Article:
1 Play with sound. Before you sing with children, play "sounding games." Sing a note, or make a sound and invite children to match it. Once you are all comfortable with making all kinds of sounds, you can move on to songs.

2 Play with rhythm and rhyme. If you are just getting comfortable with singing with children, you can try saying a song in a rhythmic way. Clap as you say the song.

3 Start with the whole song. Children learn songs best when they hear the entire song from beginning to end, several times. Don't break down the song into phrases to teach it. This is confusing to children. Just sing it and don't worry if they can't sing along. They are listening and will join in when they're ready.

4 Use your hands. The finger and hand motions that are used to illustrate a song fascinate children. Often, children who are uncomfortable with singing are willing to go through the motions of the song with you.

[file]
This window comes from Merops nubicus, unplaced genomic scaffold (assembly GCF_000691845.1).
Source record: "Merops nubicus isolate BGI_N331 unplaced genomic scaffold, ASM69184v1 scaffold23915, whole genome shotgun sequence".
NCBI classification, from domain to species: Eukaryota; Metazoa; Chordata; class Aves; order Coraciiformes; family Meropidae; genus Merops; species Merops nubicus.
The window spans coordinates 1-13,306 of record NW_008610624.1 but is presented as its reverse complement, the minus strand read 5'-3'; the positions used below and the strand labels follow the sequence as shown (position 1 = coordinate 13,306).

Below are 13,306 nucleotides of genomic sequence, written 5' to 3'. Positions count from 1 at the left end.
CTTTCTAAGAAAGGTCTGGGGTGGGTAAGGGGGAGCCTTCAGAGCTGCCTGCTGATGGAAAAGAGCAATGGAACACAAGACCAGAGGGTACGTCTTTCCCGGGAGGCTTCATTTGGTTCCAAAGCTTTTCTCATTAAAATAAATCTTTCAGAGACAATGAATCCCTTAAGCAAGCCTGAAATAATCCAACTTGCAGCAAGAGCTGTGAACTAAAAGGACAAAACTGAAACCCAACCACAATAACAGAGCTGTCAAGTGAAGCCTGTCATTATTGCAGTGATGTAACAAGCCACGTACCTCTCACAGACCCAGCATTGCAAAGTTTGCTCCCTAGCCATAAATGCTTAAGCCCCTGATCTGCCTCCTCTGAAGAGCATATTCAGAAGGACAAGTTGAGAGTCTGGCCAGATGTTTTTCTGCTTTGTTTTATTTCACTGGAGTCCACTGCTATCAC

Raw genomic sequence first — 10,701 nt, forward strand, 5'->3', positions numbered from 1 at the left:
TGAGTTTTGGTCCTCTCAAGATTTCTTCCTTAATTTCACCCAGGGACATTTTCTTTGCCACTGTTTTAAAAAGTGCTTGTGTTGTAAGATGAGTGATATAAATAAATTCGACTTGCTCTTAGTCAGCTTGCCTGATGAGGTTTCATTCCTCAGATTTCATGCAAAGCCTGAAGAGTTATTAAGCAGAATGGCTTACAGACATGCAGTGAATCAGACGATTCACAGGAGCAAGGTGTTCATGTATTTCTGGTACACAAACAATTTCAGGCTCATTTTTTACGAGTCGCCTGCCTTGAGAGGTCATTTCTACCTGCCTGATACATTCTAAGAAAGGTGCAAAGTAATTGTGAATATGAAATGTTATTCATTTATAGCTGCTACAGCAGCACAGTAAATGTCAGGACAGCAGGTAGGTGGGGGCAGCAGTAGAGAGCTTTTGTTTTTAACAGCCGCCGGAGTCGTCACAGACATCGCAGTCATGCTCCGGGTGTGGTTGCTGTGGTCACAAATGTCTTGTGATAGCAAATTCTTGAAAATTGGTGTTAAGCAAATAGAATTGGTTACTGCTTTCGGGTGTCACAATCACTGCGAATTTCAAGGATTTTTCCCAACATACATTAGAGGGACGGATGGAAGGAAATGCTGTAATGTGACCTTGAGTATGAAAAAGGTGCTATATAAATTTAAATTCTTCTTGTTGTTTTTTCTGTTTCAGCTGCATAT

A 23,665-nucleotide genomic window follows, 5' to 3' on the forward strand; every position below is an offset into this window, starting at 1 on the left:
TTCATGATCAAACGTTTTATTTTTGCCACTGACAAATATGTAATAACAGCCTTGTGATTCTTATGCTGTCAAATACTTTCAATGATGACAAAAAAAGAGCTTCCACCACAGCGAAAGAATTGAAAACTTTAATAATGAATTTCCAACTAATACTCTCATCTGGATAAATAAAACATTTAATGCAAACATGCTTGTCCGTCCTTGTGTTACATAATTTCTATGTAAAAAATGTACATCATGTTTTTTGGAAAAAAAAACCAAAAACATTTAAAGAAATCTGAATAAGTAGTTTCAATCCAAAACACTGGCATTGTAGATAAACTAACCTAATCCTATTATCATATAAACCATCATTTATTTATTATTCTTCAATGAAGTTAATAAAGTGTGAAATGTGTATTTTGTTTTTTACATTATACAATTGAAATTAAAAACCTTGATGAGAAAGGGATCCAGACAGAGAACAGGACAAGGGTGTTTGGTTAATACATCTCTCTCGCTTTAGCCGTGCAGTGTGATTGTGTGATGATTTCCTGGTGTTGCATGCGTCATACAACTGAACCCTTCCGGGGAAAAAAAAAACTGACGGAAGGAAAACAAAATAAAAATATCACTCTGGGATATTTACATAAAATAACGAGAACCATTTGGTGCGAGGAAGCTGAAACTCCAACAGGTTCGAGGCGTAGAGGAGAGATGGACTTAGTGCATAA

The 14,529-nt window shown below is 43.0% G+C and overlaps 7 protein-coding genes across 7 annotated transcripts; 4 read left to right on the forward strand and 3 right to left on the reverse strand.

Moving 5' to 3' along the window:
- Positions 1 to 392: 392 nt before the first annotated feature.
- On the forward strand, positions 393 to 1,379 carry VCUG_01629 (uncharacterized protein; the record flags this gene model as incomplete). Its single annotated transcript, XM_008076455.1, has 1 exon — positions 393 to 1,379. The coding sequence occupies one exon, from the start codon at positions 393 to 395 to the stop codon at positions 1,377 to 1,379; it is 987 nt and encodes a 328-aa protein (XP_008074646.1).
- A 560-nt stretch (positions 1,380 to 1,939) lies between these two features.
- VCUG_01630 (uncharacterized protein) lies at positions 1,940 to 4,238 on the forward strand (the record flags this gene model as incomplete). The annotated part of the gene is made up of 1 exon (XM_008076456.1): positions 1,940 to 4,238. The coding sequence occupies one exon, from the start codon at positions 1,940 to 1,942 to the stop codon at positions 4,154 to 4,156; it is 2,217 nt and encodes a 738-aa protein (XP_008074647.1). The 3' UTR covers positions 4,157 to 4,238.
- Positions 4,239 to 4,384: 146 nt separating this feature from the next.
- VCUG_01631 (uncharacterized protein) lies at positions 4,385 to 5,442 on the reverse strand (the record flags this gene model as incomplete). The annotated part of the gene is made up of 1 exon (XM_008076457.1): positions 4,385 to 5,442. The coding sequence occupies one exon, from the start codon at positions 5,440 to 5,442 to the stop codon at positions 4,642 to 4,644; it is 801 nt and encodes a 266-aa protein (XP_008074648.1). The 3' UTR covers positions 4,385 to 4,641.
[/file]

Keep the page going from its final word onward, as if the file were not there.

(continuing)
5 Sing throughout the day. Use songs throughout the day to get children's attention, give directions, or to even "narrate" something children are doing: "Suzie is riding on the swing."

6 Use familiar tunes. If you know "Row, Row, Row, Your Boat," "Farmer in the Dell," and "Old MacDonald," you have an entire collection of songs at your beck and call. The trick is to use familiar tunes to create new ones. Just change a word or two as in "The Dog Went Out the Window" instead of "The Bear Went Over the Mountain."

7 Have Fun! It's important to be light and playful with songs. Don't make fun of your own voice or focus on your mistake with a lyric. Model acceptance of singing (yours and theirs).